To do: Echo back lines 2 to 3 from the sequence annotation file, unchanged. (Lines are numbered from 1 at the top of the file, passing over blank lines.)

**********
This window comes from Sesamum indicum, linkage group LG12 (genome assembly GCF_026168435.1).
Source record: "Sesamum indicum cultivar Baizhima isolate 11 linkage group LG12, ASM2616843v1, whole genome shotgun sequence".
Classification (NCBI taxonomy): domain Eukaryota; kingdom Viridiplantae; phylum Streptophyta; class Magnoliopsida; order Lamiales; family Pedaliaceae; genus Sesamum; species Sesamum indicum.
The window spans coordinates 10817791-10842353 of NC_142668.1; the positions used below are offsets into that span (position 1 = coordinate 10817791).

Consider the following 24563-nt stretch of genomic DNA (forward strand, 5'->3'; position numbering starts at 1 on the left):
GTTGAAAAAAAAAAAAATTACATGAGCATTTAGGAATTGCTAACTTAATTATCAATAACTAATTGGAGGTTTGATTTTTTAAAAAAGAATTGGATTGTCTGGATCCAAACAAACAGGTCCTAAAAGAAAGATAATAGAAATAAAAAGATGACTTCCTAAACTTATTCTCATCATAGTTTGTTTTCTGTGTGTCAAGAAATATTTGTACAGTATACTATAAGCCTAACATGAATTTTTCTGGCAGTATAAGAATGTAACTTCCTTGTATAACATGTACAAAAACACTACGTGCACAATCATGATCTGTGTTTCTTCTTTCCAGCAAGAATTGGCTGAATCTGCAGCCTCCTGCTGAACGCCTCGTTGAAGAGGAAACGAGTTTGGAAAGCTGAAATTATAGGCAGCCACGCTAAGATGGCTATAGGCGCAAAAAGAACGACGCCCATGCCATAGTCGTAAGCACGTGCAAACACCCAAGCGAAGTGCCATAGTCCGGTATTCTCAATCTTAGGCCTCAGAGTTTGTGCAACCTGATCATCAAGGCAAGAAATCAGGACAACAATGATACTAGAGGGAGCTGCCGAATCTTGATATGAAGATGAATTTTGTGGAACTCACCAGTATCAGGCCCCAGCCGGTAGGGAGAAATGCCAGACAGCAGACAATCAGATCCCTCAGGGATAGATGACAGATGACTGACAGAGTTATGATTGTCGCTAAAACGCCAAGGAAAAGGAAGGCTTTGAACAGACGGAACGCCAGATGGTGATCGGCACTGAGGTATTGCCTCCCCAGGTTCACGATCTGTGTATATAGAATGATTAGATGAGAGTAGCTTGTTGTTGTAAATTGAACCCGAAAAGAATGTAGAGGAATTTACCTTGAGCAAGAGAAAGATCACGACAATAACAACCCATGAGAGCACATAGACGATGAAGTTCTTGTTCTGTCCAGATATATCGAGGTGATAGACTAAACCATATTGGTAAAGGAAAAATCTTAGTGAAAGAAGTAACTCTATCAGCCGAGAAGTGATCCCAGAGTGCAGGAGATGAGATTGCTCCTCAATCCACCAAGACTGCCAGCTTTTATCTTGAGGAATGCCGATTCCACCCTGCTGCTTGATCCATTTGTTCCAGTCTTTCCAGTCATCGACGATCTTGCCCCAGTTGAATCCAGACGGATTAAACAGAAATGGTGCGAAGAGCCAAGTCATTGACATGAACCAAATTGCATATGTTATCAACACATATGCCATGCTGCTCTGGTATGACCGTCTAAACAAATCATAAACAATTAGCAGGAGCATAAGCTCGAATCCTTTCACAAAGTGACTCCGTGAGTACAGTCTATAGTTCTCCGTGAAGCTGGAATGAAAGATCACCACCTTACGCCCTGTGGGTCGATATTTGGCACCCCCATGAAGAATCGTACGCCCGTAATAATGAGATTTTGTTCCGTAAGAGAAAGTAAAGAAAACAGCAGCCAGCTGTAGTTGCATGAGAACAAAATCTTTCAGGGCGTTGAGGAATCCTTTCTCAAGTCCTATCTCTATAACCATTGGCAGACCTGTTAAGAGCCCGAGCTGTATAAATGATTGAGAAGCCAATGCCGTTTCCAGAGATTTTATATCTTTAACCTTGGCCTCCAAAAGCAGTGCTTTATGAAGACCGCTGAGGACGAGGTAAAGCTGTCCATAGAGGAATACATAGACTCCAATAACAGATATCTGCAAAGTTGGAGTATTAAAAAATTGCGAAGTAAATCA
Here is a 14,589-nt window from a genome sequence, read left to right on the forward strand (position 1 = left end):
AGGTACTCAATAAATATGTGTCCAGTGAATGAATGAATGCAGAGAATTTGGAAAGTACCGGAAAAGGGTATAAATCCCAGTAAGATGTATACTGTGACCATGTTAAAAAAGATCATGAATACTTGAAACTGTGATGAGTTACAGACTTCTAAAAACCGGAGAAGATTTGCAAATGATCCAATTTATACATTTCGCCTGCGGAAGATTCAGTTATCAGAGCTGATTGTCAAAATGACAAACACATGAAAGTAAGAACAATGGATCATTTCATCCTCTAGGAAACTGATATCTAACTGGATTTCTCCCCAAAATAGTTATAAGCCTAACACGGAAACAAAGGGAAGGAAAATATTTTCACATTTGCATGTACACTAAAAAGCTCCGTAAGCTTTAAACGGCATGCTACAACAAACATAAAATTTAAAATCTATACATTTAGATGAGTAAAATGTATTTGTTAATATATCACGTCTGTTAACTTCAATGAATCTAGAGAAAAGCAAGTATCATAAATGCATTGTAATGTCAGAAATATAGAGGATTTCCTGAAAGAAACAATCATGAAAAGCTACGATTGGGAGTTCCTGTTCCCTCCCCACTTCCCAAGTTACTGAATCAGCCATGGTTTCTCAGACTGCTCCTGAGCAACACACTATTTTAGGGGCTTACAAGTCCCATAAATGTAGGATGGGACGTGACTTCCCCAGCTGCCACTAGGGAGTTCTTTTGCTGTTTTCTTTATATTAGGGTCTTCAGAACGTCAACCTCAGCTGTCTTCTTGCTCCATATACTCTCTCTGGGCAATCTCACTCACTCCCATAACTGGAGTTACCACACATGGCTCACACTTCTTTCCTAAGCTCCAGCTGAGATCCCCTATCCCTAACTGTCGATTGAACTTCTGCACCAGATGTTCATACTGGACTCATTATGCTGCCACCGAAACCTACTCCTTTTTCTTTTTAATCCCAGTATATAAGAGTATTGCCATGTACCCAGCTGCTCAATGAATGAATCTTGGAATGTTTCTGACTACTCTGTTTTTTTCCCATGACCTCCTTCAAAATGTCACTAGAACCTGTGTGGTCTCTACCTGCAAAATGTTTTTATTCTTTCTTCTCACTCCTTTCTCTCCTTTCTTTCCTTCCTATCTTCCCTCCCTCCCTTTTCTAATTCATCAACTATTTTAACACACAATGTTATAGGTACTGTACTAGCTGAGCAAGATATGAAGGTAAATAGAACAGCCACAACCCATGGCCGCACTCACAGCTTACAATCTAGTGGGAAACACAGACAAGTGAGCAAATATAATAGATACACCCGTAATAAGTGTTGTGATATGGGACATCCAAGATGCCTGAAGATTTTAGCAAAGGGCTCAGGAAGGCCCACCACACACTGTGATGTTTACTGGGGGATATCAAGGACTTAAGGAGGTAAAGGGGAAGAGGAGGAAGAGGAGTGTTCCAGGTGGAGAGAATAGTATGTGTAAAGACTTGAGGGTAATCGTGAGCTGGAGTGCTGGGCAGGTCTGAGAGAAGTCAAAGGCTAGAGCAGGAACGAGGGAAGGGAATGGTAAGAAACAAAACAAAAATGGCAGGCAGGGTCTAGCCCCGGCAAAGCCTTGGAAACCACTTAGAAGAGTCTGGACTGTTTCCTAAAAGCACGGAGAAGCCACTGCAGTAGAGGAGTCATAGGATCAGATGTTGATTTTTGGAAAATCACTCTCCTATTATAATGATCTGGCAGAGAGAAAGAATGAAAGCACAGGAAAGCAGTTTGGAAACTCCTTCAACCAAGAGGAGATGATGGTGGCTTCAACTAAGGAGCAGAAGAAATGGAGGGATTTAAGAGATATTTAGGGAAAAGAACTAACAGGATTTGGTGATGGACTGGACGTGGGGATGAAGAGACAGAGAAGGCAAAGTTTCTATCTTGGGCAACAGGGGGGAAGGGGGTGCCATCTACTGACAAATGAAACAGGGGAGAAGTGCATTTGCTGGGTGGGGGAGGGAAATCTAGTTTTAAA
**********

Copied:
Source record: "Sesamum indicum cultivar Baizhima isolate 11 linkage group LG12, ASM2616843v1, whole genome shotgun sequence".
Classification (NCBI taxonomy): domain Eukaryota; kingdom Viridiplantae; phylum Streptophyta; class Magnoliopsida; order Lamiales; family Pedaliaceae; genus Sesamum; species Sesamum indicum.